In automotive history only the ladies who drove gasoline cars are ever mentioned, but there were also many female drivers of electric vehicles in the last decade of the 20th century. In the first years of the new century, numerous advertisements appeared showing women driving electric vehicles, elegantly dressed, stylishly in silent and easy-to-handle cars that drove off immediately, and did not need a crank to start them. And were also very clean.
Numerous were these ads in the social press of America. First and foremost in Harpers Magazine, McClure's (one of the first magazines that took care of well-researched journalism and reported social grievances and dubious deals of politicians and industry, called muckraking), Cosmopolitan, Country Life in America, but also in Scientific American Magazine.
The most remarkable photo of the ladies' reign with electric vehicles can be found in the 1908 brochure of the American manufacturer Babcock; so many ladies driving an electric car are probably nowhere to be found. The electric Babcock were built in Buffalo (New York) between 1906 and 1912.
The ladies were a good clientele for the quiet and clean vehicles, as they could ride in their elegant robes without fear of getting dirty anywhere. In the advertisements of Baker you could read that the cultivated women's world only wants the best. Well, the fact is that many electric vehicles were sold to the women of wealthy industrialists, but were also gladly driven by men when they were tired of cranking up their gasoline cars. Both Mina, the wife of Thomas Alba Edison, the great inventor of electricity and its components, and Claire, the wife of Henry Ford, were die-hard electric car drivers - and like many others were convinced that this was the future. They didn't want to know about the stinking gasoline carriages.
There were hardly any problems with recharging; either the vehicle was picked up by an employee and placed in a large recharging depot at night - in order to resume service the next day with fresh batteries - or it was plugged into a kind of wall box in the garage, from the old days, but functional. And the cables were never too heavy.
The American company Ohio invented the magneto control, a kind of doorknob that hung on the left side of the handlebars - yes, at that time the steering was still done with a rod that was folded down when getting out of the car-, and the double drive, holding patents on both ideas. With the Magneto Control you could regulate the speed, just like turning a doorknob. The Ohios also had a magnetic brake, just perfect in every detail. And built to last forever.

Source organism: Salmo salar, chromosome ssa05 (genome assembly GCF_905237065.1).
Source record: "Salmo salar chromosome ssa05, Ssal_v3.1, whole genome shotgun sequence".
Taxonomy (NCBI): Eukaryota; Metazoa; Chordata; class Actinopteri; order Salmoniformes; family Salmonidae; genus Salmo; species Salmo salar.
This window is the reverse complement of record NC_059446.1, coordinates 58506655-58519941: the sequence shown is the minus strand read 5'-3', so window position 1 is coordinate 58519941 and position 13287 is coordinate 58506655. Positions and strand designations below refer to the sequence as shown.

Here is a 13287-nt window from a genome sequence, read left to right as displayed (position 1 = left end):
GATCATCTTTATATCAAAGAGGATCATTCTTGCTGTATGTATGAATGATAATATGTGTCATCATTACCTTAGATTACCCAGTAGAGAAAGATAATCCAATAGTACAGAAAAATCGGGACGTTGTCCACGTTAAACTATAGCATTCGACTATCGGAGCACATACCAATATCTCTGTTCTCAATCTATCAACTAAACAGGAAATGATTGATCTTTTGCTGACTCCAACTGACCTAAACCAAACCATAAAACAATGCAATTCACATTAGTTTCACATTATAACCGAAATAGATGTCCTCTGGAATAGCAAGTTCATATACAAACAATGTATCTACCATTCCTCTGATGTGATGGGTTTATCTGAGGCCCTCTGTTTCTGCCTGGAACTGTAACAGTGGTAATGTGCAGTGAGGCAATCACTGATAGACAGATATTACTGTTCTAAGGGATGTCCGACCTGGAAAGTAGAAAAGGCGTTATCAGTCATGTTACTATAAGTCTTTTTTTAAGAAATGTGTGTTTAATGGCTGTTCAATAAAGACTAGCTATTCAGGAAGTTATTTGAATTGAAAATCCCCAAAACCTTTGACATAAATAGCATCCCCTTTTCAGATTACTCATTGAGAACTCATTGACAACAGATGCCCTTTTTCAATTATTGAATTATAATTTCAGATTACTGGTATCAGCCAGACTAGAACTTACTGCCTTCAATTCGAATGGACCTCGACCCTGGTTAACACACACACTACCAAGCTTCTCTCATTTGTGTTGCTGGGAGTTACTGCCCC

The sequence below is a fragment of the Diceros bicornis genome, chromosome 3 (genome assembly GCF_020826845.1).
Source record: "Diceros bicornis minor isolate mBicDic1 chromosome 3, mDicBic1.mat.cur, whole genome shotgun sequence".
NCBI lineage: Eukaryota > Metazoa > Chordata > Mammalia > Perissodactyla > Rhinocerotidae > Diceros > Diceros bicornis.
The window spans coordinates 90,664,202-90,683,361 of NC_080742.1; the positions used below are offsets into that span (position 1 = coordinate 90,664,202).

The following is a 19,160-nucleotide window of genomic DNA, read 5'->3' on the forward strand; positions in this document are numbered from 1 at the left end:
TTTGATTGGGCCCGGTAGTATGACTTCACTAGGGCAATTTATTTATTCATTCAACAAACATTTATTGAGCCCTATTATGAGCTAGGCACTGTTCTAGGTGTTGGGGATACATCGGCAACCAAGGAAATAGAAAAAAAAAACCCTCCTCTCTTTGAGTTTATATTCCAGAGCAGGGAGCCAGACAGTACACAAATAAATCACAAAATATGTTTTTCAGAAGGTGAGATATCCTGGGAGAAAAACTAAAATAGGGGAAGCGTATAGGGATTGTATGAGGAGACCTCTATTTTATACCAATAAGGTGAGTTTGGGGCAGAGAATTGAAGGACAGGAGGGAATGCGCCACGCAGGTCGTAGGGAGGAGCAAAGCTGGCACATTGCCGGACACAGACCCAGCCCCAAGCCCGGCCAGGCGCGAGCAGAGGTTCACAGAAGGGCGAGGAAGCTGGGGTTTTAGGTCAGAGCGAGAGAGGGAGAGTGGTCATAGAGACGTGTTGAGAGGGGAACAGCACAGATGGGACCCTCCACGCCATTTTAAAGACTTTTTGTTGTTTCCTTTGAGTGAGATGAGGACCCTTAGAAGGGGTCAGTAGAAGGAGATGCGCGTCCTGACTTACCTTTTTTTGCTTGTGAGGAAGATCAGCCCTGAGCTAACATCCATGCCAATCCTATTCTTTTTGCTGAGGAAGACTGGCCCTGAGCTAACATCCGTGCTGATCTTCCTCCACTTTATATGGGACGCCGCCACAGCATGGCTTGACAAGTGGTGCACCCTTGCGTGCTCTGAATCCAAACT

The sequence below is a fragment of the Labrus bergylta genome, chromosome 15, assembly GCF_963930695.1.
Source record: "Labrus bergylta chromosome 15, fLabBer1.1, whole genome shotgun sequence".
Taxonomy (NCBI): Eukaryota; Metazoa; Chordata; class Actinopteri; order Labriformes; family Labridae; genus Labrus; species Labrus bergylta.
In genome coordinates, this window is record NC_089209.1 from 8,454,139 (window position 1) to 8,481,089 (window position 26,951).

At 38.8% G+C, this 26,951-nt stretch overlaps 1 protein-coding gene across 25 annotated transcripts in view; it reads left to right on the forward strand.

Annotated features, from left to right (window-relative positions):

The simple electric vehicles also made the daily delivery service attractive for many women, who could earn their money with it. Even in the 1930s, there were still offers for women to go shopping in a quiet electric vehicle like the Wilson Bersha Brougham.
The smaller electric vehicles planned in the sixties were specifically designed for urban traffic, especially as a second vehicle with which daily journeys could be made without pollution. A new idea came from General Motors at the end of the 1990s with their attractive EV1 (formerly Impact), the first electric vehicle to be built in large numbers. Charging was simply done via a lightweight, wheatherproof plastic covered paddle inserted into the charge port on the bonnet; the power was transferred via a magnetic field. And although the then American Secretary of State Condolezza Rice proudly demonstrated this device at the time, the Texas president prevented the success of this vehicle. For him it was simply more lucrative to wage war with the Gulf States to guarantee the supply of crude oil for gasoline and diesel vehicles.
It has been proven that recharging the batteries, especially at home, is no problem at all - and thanks to the installation of numerous charging stations at home and abroad, even longer journeys no longer cause any problems. Not even for the ladies - who particularly value quiet, easy driving without pollution. The men have always been a little rougher in this respect. Everything has been there before. And so the eternal cycle of rebirth, the Sánsara, as the Indians say, closes again.
01: A woman driving an electric Columbia of 1899 Photo: The Automobile
02: Also the welknown company Studebaker started its production with electric vehicles, here one from 1902 Photo Archiv Manz
03: Such a lot of women driving an electric car; from the original brochure of Babcock of 1909 Photo: Archiv Manz
04: Charging on a home wall box Photo: Archiv Manz
05: Ohio invented the magneto-control, a kind of doorknob that hung on the left side of the handlebar Photo: Archiv Manz
06: Distribution service in ladies hands, here with the Automatic Electric of 1921 Photo: Archiv Manz
07: Good for shopping: the Wilson Belisha Brougham Electric of 1936 Photo: Archiv Manz
08: AMC Amitron Concept Car of 1967 Photo: Press/Archiv Manz
09: Condolezza Rice shows the new charging procedure of General Motors EV1 from 1995 (Impact): Photo Press/Archiv Manz